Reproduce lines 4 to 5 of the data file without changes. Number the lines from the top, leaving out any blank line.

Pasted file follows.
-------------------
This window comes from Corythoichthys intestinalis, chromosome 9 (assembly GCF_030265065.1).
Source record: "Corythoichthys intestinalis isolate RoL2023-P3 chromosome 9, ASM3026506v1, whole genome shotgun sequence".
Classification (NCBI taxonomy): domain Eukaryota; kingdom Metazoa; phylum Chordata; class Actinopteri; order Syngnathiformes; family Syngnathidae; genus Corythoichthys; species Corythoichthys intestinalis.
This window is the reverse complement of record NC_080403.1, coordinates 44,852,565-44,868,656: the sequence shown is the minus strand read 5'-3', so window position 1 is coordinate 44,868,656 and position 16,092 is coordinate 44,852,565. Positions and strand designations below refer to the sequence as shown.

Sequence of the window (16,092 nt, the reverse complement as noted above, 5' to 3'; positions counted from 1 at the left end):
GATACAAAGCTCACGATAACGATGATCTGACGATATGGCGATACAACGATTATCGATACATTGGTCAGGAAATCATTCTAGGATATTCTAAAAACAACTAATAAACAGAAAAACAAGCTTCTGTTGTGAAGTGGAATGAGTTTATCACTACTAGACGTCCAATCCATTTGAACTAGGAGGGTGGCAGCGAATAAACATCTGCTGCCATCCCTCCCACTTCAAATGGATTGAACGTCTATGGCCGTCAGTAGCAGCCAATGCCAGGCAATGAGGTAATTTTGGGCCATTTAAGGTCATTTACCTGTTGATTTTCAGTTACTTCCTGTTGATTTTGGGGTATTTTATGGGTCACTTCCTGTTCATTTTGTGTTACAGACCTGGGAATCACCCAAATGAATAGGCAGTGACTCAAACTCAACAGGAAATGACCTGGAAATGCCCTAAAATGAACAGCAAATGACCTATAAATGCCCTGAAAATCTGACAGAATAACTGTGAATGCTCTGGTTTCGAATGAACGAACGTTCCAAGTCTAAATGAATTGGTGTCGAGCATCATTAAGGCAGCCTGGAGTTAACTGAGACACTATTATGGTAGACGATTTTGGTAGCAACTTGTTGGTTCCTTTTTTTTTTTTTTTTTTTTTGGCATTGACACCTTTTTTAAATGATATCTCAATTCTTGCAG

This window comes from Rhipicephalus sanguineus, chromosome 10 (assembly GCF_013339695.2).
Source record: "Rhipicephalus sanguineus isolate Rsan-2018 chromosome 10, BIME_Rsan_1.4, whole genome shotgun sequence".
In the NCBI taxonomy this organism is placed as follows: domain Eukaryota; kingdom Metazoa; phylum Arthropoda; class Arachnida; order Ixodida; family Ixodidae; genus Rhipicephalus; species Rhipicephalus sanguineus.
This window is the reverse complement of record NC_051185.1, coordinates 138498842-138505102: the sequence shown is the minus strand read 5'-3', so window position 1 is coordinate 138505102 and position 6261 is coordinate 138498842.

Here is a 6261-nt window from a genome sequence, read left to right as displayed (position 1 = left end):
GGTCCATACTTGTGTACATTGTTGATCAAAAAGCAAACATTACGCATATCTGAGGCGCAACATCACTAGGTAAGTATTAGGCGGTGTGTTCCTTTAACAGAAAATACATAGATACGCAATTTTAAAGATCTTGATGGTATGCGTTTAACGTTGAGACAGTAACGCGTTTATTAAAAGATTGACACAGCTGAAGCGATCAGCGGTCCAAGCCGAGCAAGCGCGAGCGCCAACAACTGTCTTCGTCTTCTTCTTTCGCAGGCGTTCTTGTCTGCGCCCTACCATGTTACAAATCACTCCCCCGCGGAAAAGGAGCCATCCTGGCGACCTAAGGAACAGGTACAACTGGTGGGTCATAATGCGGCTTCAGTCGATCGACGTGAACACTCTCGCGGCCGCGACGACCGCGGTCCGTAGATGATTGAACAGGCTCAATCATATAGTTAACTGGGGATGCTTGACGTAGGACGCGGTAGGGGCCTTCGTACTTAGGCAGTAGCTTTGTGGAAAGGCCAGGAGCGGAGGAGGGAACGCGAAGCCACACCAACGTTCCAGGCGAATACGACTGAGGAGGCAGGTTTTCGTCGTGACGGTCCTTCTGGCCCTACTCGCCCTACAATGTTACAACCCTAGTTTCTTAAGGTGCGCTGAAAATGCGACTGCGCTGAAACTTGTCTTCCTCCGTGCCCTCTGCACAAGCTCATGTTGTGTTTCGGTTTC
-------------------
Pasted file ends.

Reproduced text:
This window is the reverse complement of record NC_080403.1, coordinates 44,852,565-44,868,656: the sequence shown is the minus strand read 5'-3', so window position 1 is coordinate 44,868,656 and position 16,092 is coordinate 44,852,565. Positions and strand designations below refer to the sequence as shown.

Sequence of the window (16,092 nt, the reverse complement as noted above, 5' to 3'; positions counted from 1 at the left end):